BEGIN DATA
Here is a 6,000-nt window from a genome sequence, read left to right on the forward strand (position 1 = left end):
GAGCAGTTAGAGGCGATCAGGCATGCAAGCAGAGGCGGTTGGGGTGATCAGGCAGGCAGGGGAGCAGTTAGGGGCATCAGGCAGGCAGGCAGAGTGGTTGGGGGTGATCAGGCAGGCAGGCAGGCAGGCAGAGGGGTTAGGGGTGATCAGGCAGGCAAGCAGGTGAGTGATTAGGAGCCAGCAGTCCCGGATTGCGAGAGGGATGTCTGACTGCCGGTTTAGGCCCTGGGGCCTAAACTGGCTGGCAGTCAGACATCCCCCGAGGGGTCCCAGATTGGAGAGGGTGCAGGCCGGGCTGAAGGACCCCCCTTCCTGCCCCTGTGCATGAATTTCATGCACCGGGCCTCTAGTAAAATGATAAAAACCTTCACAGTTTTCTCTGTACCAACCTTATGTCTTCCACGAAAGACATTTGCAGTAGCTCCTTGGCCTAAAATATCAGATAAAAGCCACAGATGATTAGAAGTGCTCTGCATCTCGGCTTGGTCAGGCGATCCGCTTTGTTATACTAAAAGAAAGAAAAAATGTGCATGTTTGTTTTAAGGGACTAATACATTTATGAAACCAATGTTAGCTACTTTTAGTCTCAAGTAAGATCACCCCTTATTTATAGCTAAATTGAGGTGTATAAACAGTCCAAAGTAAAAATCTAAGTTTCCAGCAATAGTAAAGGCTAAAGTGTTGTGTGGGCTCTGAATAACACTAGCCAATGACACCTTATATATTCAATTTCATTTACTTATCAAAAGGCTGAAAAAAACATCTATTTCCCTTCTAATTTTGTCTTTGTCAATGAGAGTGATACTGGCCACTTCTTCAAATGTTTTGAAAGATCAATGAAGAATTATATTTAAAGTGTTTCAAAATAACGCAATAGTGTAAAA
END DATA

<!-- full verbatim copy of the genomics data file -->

Here is a 6,000-nt window from a genome sequence, read left to right on the forward strand (position 1 = left end):
GAGCAGTTAGAGGCGATCAGGCATGCAAGCAGAGGCGGTTGGGGTGATCAGGCAGGCAGGGGAGCAGTTAGGGGCATCAGGCAGGCAGGCAGAGTGGTTGGGGGTGATCAGGCAGGCAGGCAGGCAGGCAGAGGGGTTAGGGGTGATCAGGCAGGCAAGCAGGTGAGTGATTAGGAGCCAGCAGTCCCGGATTGCGAGAGGGATGTCTGACTGCCGGTTTAGGCCCTGGGGCCTAAACTGGCTGGCAGTCAGACATCCCCCGAGGGGTCCCAGATTGGAGAGGGTGCAGGCCGGGCTGAAGGACCCCCCTTCCTGCCCCTGTGCATGAATTTCATGCACCGGGCCTCTAGTAAAATGATAAAAACCTTCACAGTTTTCTCTGTACCAACCTTATGTCTTCCACGAAAGACATTTGCAGTAGCTCCTTGGCCTAAAATATCAGATAAAAGCCACAGATGATTAGAAGTGCTCTGCATCTCGGCTTGGTCAGGCGATCCGCTTTGTTATACTAAAAGAAAGAAAAAATGTGCATGTTTGTTTTAAGGGACTAATACATTTATGAAACCAATGTTAGCTACTTTTAGTCTCAAGTAAGATCACCCCTTATTTATAGCTAAATTGAGGTGTATAAACAGTCCAAAGTAAAAATCTAAGTTTCCAGCAATAGTAAAGGCTAAAGTGTTGTGTGGGCTCTGAATAACACTAGCCAATGACACCTTATATATTCAATTTCATTTACTTATCAAAAGGCTGAAAAAAACATCTATTTCCCTTCTAATTTTGTCTTTGTCAATGAGAGTGATACTGGCCACTTCTTCAAATGTTTTGAAAGATCAATGAAGAATTATATTTAAAGTGTTTCAAAATAACGCAATAGTGTAAAA